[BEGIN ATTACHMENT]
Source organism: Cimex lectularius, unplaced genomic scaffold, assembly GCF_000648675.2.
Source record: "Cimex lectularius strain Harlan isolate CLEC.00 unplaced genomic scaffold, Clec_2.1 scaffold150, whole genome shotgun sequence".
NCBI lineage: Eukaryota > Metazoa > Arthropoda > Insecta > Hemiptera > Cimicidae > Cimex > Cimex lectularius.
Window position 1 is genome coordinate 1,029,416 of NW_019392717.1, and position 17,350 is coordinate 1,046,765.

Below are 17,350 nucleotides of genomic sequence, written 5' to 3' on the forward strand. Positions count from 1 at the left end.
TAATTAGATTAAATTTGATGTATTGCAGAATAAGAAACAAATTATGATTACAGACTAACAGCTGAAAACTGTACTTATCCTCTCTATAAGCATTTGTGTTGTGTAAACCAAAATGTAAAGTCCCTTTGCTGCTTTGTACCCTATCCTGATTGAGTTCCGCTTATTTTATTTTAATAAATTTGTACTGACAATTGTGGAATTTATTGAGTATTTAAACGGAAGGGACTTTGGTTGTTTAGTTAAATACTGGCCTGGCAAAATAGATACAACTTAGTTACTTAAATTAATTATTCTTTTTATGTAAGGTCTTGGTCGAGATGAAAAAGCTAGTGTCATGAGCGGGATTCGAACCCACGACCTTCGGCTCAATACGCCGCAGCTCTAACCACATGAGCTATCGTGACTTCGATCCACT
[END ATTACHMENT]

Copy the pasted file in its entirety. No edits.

Source organism: Cimex lectularius, unplaced genomic scaffold, assembly GCF_000648675.2.
Source record: "Cimex lectularius strain Harlan isolate CLEC.00 unplaced genomic scaffold, Clec_2.1 scaffold150, whole genome shotgun sequence".
NCBI lineage: Eukaryota > Metazoa > Arthropoda > Insecta > Hemiptera > Cimicidae > Cimex > Cimex lectularius.
Window position 1 is genome coordinate 1,029,416 of NW_019392717.1, and position 17,350 is coordinate 1,046,765.

Below are 17,350 nucleotides of genomic sequence, written 5' to 3' on the forward strand. Positions count from 1 at the left end.
TAATTAGATTAAATTTGATGTATTGCAGAATAAGAAACAAATTATGATTACAGACTAACAGCTGAAAACTGTACTTATCCTCTCTATAAGCATTTGTGTTGTGTAAACCAAAATGTAAAGTCCCTTTGCTGCTTTGTACCCTATCCTGATTGAGTTCCGCTTATTTTATTTTAATAAATTTGTACTGACAATTGTGGAATTTATTGAGTATTTAAACGGAAGGGACTTTGGTTGTTTAGTTAAATACTGGCCTGGCAAAATAGATACAACTTAGTTACTTAAATTAATTATTCTTTTTATGTAAGGTCTTGGTCGAGATGAAAAAGCTAGTGTCATGAGCGGGATTCGAACCCACGACCTTCGGCTCAATACGCCGCAGCTCTAACCACATGAGCTATCGTGACTTCGATCCACT